A Country Music Conversation: Sirius Top 1000 Country Songs of All Time, #830-#821

Hall of Famers Alabama, Patsy Cline and Emmylou Harris are among the many veteran artists on this part of the list.


The Band Perry, “All Your Life”

#1 | 2011

JK: I’m partial to some of the singles that came after this one, but, had The Band Perry continued in this vein, they would’ve carved out a worthwhile career as a pop-country outfit. Too High

KJC:  I can get on board with the roots arrangement, but not the substandard lead vocal.  So Wrong (Doesn’t Belong)

BF: I tend to consider this one of the less-essential Band Perry hits, though it does showcase what a cool sound they had in their early days. May their potential rest in peace. So Wrong (This Song)


Patsy Cline, “Faded Love”

#7 | 1963

KJC: A good take on a classic song that takes flight in its final moments.  About Right 

JK: Not one of The Cline’s hits that gets a ton of action these days, but it’s a stunner nonetheless. I’m happy it’s here. About Right

BF: A perfect example of Cline’s unique combination of jaw-dropping vocal power and genuine emotional resonance. The plaintive crack in her voice on the final note reflects just how deeply she felt the songs she was singing. Too Low


John Anderson, “Swingin’”

#1 | 1983

JK: My pick for the most underrated artist in country music, Anderson’s deeply weird voice made the genre so much more interesting. One of my favorite songs as a kid, the iconic “Swingin’” still holds up today– The Mavericks just released a cool cover of it, too. Too Low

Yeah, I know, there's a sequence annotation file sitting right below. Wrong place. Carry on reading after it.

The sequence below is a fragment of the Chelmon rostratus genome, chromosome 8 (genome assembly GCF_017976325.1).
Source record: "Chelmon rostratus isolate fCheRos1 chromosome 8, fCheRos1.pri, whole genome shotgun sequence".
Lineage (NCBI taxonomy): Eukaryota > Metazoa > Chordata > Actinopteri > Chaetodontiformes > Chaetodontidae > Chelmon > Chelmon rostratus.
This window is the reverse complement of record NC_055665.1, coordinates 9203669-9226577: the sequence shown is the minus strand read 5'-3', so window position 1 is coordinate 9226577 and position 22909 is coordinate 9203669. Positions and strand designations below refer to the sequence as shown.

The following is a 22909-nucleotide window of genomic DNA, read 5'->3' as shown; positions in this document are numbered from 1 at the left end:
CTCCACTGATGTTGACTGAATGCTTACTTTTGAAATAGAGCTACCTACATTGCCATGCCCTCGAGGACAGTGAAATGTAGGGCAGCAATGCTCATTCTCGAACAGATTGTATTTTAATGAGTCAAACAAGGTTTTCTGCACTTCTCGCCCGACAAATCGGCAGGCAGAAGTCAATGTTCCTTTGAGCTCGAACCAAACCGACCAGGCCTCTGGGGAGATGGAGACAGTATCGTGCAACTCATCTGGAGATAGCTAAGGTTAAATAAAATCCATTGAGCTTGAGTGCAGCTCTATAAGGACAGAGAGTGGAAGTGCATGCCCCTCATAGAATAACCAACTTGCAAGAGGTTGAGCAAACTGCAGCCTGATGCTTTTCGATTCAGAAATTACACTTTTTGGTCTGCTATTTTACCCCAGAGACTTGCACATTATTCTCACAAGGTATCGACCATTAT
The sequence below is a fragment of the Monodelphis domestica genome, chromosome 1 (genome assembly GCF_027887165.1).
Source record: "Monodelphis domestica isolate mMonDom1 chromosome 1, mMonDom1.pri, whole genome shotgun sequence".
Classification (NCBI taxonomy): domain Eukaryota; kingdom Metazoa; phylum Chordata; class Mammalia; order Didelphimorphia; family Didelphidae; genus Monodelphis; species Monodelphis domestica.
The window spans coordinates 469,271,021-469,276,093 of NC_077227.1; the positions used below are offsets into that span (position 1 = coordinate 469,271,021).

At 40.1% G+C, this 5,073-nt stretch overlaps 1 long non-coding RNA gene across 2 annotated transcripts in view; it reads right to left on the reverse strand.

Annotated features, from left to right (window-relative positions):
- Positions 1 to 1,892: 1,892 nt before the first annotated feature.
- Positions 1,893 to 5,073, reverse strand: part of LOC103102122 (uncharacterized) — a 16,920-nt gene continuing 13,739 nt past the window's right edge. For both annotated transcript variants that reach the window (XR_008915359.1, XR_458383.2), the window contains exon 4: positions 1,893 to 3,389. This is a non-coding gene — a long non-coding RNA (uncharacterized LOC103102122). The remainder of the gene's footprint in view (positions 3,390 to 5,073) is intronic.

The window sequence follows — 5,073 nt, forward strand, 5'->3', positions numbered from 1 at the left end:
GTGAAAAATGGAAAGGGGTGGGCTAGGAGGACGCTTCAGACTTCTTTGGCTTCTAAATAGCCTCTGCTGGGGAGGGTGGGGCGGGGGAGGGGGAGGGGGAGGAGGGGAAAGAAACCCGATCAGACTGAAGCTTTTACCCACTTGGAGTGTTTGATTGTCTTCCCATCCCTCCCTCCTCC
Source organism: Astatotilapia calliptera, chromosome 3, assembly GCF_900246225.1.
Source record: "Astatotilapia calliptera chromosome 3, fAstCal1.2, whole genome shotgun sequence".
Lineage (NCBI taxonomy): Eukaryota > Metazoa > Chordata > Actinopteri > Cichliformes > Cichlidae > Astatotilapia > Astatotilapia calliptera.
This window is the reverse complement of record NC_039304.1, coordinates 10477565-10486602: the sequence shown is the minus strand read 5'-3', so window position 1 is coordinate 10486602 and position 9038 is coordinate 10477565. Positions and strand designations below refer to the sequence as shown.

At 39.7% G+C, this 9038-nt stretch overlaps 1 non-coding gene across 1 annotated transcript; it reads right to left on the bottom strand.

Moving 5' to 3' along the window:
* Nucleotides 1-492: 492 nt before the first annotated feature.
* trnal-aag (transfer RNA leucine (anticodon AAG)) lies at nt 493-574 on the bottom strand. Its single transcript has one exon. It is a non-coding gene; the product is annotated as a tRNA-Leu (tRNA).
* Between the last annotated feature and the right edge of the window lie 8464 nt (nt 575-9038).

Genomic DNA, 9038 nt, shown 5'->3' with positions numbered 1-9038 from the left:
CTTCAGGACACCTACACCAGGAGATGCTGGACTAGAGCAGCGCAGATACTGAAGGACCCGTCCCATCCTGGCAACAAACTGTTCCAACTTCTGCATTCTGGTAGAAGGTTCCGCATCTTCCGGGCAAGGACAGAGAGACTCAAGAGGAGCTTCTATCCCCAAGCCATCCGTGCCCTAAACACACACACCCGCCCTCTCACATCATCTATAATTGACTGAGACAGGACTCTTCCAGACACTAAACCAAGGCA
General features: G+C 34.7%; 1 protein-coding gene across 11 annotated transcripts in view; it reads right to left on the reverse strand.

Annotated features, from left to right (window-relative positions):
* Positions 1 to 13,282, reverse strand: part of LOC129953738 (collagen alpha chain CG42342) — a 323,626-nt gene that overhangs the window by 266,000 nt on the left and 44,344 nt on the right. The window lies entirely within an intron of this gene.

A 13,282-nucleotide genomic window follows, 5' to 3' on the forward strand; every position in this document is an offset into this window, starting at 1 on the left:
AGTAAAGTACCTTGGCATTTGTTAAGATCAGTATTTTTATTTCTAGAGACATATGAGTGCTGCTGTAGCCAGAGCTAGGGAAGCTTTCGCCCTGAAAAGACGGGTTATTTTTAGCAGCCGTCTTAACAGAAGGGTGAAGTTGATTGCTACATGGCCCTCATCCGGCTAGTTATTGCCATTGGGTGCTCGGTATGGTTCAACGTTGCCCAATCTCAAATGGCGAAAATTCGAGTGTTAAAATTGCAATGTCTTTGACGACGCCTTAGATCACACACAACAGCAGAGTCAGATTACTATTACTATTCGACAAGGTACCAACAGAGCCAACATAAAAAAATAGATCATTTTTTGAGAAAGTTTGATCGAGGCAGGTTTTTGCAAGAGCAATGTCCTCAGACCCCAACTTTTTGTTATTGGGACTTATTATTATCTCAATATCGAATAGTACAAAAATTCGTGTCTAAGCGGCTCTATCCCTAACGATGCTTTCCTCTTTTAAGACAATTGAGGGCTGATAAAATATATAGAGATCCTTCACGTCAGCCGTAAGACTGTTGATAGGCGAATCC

KJC:  I will always enjoy the backup singers correctly pronouncing the title in response to Anderson’s sheer twang as he wails that he’s “Swaangin.”  It’s the sound of the burgeoning New Tradionalist movement pushing back against the Urban Cowboy style it was about to replace. Too Low

BF: The sound of the record is unmistakably early eighties, but the charm and personality of the performance never get old. About Right


Randy Houser, “We Went”

#7 | 2015

KJC:  It isn’t a great song, but at least he can sing.  So Wrong (Doesn’t Belong)

JK: Like Chris Young, Houser is a tremendous singer forever in search of better material. He found it on 2019’s Magnolia, making the limitations of this forgettable single all the more evident. So Wrong (Doesn’t Belong)


Emmylou Harris, “Two More Bottles of Wine”

#1 | 1978

JK: The best of Harris’ uptempo hits; the influence of this song is all over the work of Rosanne Cash, Trisha Tearwood, and Pam Tillis. Entirely Too Low

KJC:  I think that Quarter Moon in a Ten Cent Town is the Emmylou Harris album most unjustly overlooked from her early years.  This is the least accomplished of its three singles, and it’s still a classic.  Too Low


Toby Keith, “He Ain’t Worth Missing”

#5 | 1993

KJC:  The songwriting is a bit clunky but the vocal performance is solid.  He was a great artist right out of the gate. Too High

JK: This early hit was one of the first pieces of evidence that Keith is a sneaky great singer. It isn’t better than some of what’s already been listed, but it’s a good single. Too High


Kenny Chesney, “Keg in the Closet”

#6 | 2005